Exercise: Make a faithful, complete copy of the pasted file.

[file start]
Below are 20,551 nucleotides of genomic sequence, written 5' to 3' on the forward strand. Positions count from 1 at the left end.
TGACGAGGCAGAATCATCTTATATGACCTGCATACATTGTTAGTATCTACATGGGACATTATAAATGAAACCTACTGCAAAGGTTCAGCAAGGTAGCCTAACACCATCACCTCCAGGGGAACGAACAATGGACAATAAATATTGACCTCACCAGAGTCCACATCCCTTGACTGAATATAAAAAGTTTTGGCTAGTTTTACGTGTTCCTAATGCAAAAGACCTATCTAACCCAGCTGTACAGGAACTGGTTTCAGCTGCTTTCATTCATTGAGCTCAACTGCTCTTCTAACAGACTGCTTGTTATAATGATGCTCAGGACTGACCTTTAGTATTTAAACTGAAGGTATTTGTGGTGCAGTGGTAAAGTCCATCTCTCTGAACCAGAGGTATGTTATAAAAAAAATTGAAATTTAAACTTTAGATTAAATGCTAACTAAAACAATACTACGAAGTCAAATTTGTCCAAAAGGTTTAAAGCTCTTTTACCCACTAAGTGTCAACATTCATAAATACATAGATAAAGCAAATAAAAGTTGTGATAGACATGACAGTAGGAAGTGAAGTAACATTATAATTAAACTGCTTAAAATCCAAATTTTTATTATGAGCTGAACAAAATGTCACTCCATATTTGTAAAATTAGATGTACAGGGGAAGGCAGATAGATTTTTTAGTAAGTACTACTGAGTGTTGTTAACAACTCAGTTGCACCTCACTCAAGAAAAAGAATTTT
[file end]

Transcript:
Below are 20,551 nucleotides of genomic sequence, written 5' to 3' on the forward strand. Positions count from 1 at the left end.
TGACGAGGCAGAATCATCTTATATGACCTGCATACATTGTTAGTATCTACATGGGACATTATAAATGAAACCTACTGCAAAGGTTCAGCAAGGTAGCCTAACACCATCACCTCCAGGGGAACGAACAATGGACAATAAATATTGACCTCACCAGAGTCCACATCCCTTGACTGAATATAAAAAGTTTTGGCTAGTTTTACGTGTTCCTAATGCAAAAGACCTATCTAACCCAGCTGTACAGGAACTGGTTTCAGCTGCTTTCATTCATTGAGCTCAACTGCTCTTCTAACAGACTGCTTGTTATAATGATGCTCAGGACTGACCTTTAGTATTTAAACTGAAGGTATTTGTGGTGCAGTGGTAAAGTCCATCTCTCTGAACCAGAGGTATGTTATAAAAAAAATTGAAATTTAAACTTTAGATTAAATGCTAACTAAAACAATACTACGAAGTCAAATTTGTCCAAAAGGTTTAAAGCTCTTTTACCCACTAAGTGTCAACATTCATAAATACATAGATAAAGCAAATAAAAGTTGTGATAGACATGACAGTAGGAAGTGAAGTAACATTATAATTAAACTGCTTAAAATCCAAATTTTTATTATGAGCTGAACAAAATGTCACTCCATATTTGTAAAATTAGATGTACAGGGGAAGGCAGATAGATTTTTTAGTAAGTACTACTGAGTGTTGTTAACAACTCAGTTGCACCTCACTCAAGAAAAAGAATTTT